Eventually, every character is required to be brought to the ‘Everdoor’.

These different spirits are to be ferried to whatever awaits after life, while getting to say a final goodbye to the audience as a plea for understanding and purpose.

In the slow, sometimes effectively moving row up to the peaceful and foreboding Everdoor, those little moments, awkward quirks and small culinary triumphs between the player and their spectral passengers are laid bare and perhaps reveal their value and purpose. Sometimes, this happens with some great or simple truths, other times through a sense of sadness tinged with gratefulness for those small shared moments between the beginning and the end of all things.

Characters such as Gwen, a seemingly troubled individual in both their human and spirit forms, never are able to fully shift their doubts and demons by the time of their slow, peaceful voyage to the Everdoor. However, the player can better understand in these final moments that Gwen has been a great love in a vitally platonic way for having chosen to share both their best and worst sides with Stella.

In these small moments of the game, which can range from profound discussions on love, grief and disappointment to those more simple everyday interactions, there is some beautiful writing in Spritfarer that is as equally important to its world building as the game’s code.

As more and more colourful spirits are brought onto your boat, with their unique needs, quirks and sometimes complicated pathologies, the player has to begin to reshape their day around their needs. The aim of being able to run and manage a self-sustaining vessel to cultivate foods, materials and other creature comforts is constantly changing in line with the changing needs of those around us.  And after all this, each character must then decide if they are ready, or perhaps need to make their way to the Everdoor for some kind of peace.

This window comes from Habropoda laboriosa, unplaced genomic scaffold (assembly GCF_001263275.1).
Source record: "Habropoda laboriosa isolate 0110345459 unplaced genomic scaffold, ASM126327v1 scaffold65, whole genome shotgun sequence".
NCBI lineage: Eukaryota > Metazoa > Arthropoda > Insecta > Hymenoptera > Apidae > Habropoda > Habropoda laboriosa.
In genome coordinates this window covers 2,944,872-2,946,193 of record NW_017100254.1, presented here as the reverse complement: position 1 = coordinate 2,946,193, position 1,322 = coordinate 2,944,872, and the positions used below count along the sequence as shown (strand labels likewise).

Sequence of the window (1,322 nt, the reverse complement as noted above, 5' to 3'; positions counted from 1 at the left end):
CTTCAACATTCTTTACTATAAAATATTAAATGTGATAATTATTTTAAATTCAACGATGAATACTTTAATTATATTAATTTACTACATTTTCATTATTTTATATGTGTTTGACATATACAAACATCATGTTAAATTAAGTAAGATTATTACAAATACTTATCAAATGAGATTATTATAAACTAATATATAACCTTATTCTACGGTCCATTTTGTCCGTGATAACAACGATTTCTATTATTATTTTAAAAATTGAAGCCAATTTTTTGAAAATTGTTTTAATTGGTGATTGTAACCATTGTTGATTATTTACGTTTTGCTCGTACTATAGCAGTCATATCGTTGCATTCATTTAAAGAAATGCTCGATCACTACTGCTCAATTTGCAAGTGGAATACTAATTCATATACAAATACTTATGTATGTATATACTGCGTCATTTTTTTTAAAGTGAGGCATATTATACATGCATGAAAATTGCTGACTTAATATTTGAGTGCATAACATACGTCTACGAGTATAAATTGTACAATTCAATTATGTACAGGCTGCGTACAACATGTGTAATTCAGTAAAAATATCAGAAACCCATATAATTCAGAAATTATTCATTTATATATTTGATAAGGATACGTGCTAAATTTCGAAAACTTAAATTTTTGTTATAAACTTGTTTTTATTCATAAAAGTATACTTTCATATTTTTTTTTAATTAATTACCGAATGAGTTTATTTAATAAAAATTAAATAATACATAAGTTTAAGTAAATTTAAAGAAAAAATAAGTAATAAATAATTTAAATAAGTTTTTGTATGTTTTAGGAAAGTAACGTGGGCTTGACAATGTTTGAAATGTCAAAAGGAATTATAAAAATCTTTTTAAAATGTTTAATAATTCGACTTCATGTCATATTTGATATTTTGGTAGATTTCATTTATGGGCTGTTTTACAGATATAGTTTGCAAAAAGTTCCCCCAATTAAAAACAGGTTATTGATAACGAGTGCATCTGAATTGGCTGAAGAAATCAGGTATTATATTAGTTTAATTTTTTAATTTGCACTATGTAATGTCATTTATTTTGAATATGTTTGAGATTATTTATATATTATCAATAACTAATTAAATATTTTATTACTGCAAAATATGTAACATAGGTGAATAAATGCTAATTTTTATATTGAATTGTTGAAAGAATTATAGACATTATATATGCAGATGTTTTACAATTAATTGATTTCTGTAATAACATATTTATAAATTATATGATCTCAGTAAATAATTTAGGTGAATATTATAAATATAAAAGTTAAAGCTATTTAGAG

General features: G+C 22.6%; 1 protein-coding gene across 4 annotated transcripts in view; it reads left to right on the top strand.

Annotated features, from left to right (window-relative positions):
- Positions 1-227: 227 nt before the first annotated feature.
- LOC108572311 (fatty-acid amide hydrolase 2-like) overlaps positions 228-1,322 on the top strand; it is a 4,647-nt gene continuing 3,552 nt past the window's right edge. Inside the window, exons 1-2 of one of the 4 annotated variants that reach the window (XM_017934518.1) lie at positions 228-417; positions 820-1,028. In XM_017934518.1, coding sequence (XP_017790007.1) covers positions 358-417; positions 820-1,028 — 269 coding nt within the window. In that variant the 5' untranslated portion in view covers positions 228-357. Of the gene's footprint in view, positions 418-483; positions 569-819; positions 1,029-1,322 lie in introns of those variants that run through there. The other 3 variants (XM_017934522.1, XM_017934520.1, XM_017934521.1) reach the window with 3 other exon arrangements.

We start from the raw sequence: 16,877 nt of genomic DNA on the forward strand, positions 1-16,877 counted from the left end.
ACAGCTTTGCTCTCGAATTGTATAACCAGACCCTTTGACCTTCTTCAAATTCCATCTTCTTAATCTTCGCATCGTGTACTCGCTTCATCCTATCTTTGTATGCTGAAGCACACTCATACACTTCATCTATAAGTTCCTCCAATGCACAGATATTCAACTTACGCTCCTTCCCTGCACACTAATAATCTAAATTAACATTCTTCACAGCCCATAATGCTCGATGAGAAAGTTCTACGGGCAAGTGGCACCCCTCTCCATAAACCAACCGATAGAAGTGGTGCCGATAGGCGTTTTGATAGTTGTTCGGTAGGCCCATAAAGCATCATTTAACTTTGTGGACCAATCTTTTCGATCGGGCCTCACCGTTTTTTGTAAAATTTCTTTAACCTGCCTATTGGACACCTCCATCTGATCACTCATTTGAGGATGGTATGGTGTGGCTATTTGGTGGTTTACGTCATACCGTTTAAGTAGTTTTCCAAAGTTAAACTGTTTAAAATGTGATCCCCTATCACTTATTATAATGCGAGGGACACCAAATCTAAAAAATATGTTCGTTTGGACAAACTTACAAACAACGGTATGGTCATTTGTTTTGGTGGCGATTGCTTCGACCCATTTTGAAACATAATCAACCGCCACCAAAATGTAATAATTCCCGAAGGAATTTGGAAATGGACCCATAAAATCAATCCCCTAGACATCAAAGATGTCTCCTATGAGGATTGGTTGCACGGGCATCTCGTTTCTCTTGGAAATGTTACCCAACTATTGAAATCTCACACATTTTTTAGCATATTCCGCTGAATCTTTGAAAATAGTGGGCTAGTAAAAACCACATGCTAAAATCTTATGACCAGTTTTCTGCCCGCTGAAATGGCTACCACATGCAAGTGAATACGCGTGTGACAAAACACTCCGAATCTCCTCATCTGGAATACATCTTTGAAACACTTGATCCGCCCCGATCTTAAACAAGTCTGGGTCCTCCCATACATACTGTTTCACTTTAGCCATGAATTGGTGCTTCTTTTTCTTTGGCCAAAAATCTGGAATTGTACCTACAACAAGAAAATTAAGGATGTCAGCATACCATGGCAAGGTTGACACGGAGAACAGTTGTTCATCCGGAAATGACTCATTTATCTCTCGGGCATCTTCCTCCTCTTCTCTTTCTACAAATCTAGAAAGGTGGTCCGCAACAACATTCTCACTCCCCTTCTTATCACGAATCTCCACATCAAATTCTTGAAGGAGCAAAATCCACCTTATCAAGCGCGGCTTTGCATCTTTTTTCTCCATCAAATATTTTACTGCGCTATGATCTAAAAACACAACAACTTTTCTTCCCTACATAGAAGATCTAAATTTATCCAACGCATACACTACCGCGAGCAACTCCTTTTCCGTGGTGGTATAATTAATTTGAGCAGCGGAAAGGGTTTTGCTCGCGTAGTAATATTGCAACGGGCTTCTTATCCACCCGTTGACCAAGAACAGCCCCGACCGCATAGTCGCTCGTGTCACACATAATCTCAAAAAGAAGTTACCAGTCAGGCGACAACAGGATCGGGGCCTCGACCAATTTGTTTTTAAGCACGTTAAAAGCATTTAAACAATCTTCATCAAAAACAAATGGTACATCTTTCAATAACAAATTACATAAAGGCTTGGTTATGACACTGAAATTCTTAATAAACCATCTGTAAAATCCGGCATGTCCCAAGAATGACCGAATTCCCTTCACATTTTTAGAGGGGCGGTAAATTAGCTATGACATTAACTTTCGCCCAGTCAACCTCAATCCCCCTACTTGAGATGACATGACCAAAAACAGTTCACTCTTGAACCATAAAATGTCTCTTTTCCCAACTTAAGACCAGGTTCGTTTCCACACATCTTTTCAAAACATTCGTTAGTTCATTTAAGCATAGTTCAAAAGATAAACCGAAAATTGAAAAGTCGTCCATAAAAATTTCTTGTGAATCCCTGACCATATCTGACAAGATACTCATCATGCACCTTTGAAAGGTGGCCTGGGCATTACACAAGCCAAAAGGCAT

As opposed to defeating some pesky and fearful boss creature, some of the key game play milestone’s in Spiritfarer can involve building the apparatus and skills to produce cooking oils so that Uncle Atul can have Fried Chicken that he fondly remembers from a complicated life.  While effectively just performing fetch quests, the game creates a notable sense of achievement in the small kindnesses that the player gives on a random day, whether it is providing comfort in a storm, or conjuring up some comfort food or healthy vegan dish.

Spiritfarer’s existential relativism

Much like with Galileo’s motion relativism, the game has its own form of existential relativism built into the plot as the player starts to find themselves wondering whether it may be Stella, and not the crew, that are preparing for the end of their lives.

Is it the Spiritfarer’s job to send those who she has loved, or that have confounded her in life to a peaceful and final end? Or, is she herself saying a gradual goodbye to the vital characters that have shaped her story as the Spiritfarer prepares to embrace the finality of their own existence?

Perhaps the question is irrelevant in the grand scheme of things.  In the end, we are all travelling to some kind of Everdoor, a place where there is no coming back from and perhaps where there is nothing beyond, regardless of whether we are ready or not.  

But for a game built around colourful mini-game challenges in an unrelenting cycle of days and nights, Spiritfarer asks us to find solace and enjoyment in those big and little moments between things and to embrace the different characters we are sharing it with.

The game’s meaning can be found as equally in its grand meditations on the end of existence as it is in the value of sharing something as innocuous as making a chicken schnitzel with someone whose importance, possibly only in their eventual absence, lies behind words.

Not a bad ambition for a self-described “cozy management game about dying”.